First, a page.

It’s also worth noting that we are yet to see any batteries enter the market with more than two hours of duration. All current batteries are considered to be relatively ‘shallow’, which largely confines them to arbitrage intraday price spreads only. I’ve previously written on WattClarity about this, and the weak price signal for duration in the NEM’s current energy-only market design.

Of course, arbitrage and FCAS are not the only revenue sources for some batteries, as I will discuss below. Unfortunately, however, they are the only two where we have transparency. Another aspect that we don’t have full transparency over is any revenue protections that would insulate revenue below a certain baseline, for example:

  • Through private hedging arrangements, such as the 8-year offtake agreement between Genex’s Bouldercombe BESS and Tesla – which provides the battery with an undisclosed revenue floor.
  • Or through more formalised means such as the LTESA products or incoming CIS, although it will be some months/years before we see the first batteries connect covered by those arrangements.


Below is a simple plot of arbitrage revenue for each battery per MW of installed (maximum) capacity, ranked highest to lowest.

Batteries in Victoria underperformed on an arbitrage revenue per MW of installed capacity basis.
Note: Arbitrage based on 5-min InitialMW data.

Image: WattClarity

By this simple metric, the 25MW Lake Bonney BESS came out on top by a fair margin. But also notably, I must highlight the relative underperformance of batteries in Victoria.

One significant contributing factor was the lack of ‘high-high’ prices in the region throughout 2023. We’ve extracted data from our GSD to put together the chart below which shows how effective each battery was at discharging during periods of extremely high prices. The column on the right shows the total time that the battery was exposed to a price above $10,000/MWh. For batteries that entered the market part-way through the year, the time shown is measured since the interval of first bid, hence factors are relative to time spent in the market.

Capacity factor of each battery (for discharging) when prices were above $10,000/MWh.
Note: Generation DUID of each battery only.

Image: WattClarity

So whilst Bulgana and Hazelwood were relatively effective at capturing these ‘high-high’ prices, VIC only experienced 15 minutes of such prices throughout 2023. Meanwhile, SA experienced 4 hours and 50 minutes of the same extreme prices in 2023, of which Lake Bonney BESS was able to discharge more than half of its maximum capacity during these periods. This would be one of the significant factors in starting to explain the battery’s arbitrage overperformance.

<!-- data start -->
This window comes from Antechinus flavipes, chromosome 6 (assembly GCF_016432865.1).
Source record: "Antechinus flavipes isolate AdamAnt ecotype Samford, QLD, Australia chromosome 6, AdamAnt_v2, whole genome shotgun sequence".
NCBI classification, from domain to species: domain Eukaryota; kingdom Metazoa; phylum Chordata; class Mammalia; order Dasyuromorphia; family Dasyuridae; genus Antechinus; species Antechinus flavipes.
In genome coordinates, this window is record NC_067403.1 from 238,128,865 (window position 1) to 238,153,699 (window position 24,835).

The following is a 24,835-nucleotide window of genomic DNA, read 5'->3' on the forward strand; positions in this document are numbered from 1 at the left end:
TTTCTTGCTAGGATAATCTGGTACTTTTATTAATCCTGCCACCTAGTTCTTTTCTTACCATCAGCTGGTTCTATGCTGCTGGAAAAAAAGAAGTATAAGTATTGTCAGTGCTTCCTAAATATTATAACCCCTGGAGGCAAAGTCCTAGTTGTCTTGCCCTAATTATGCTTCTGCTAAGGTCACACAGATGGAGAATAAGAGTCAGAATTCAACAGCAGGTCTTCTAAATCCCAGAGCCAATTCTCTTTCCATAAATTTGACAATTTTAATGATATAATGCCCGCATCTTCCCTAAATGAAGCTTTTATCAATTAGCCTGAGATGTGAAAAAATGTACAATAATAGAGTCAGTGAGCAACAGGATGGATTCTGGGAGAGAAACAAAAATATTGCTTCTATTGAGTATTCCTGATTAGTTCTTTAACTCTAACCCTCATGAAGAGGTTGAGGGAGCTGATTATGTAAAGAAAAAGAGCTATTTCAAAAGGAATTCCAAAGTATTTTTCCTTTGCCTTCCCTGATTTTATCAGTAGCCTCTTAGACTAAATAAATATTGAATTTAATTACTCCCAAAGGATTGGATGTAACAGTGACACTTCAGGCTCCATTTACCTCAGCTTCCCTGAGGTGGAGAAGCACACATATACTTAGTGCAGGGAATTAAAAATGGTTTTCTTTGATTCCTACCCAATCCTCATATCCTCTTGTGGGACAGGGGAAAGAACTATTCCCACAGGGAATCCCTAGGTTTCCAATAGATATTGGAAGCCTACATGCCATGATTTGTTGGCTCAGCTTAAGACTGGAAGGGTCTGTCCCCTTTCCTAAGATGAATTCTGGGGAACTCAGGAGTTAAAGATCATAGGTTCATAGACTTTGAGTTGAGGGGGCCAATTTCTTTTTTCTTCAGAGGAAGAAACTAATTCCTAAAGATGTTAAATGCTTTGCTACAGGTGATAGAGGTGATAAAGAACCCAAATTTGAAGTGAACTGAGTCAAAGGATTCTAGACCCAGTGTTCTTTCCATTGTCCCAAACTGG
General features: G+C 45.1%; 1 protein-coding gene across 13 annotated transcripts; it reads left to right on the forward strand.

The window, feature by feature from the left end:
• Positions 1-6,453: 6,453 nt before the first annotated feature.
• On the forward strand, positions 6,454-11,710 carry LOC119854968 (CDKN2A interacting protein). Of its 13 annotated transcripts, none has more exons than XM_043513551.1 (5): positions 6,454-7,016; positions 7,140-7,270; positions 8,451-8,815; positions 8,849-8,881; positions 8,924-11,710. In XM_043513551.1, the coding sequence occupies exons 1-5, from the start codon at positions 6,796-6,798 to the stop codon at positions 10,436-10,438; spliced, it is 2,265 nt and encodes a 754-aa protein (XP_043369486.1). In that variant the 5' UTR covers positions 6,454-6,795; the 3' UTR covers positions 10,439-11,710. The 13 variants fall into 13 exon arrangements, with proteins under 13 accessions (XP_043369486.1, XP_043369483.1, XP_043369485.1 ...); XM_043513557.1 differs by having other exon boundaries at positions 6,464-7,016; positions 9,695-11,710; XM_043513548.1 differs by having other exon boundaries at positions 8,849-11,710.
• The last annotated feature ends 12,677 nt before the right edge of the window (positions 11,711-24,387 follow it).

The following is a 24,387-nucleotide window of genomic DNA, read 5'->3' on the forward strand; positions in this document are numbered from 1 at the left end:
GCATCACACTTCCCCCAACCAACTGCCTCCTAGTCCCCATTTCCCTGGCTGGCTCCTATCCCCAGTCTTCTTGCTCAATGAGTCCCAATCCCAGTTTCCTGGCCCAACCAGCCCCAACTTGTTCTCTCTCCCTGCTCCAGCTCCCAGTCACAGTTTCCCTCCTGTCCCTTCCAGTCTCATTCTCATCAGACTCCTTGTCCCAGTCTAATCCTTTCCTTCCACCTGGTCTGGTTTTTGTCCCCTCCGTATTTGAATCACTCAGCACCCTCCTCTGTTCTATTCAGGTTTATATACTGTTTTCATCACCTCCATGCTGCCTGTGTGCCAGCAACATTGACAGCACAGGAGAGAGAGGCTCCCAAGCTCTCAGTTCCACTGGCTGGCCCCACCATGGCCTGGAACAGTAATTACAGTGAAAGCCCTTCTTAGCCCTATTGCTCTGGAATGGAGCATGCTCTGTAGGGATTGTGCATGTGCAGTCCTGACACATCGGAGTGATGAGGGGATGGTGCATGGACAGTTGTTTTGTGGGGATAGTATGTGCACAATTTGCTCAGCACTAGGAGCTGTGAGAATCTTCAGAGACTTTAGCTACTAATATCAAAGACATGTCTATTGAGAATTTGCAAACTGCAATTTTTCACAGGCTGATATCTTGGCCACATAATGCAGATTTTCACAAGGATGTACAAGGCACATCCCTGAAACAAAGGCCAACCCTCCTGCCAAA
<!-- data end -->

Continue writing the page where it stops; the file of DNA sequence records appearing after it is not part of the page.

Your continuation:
In the chart above I’d also note that a low availability factor suggests that each of these batteries was not in a position to discharge during these price spikes. This could be for a number of reasons such as: being capped by duration, commissioning, FCAS enablements, auto-bidding algorithm, pre-IESS dispatch limitations, or capacity obligations such as those faced by the VIC Big Battery and Hornsdale Power Reserve (as will be discussed later).


Below we see FCAS revenue combined for these 10 markets for each battery, per MW of maximum capacity.

The more FCAS-inclined Ballarat BESS delivered the most combined FCAS revenue per MW of installed capacity.

Image: WattClarity

The smaller batteries were at the top of this list with Ballarat, Queanbeyan, and Lake Bonney in the ‘top 3’ – noting that the latter two batteries also achieved the third highest and highest arbitrage revenue per MW of capacity, respectively.

As we generally see less price separation between regions for FCAS prices (in normal times) – there was not the same regional divide for FCAS revenue throughout 2023 as what we saw in Arbitrage revenue.

The chart below provides further context, showing a breakdown of this FCAS revenue into the three main categories.

The breakdown of FCAS revenue sources for each battery, where we see lower contingency made up the lowest share on average.

Image: WattClarity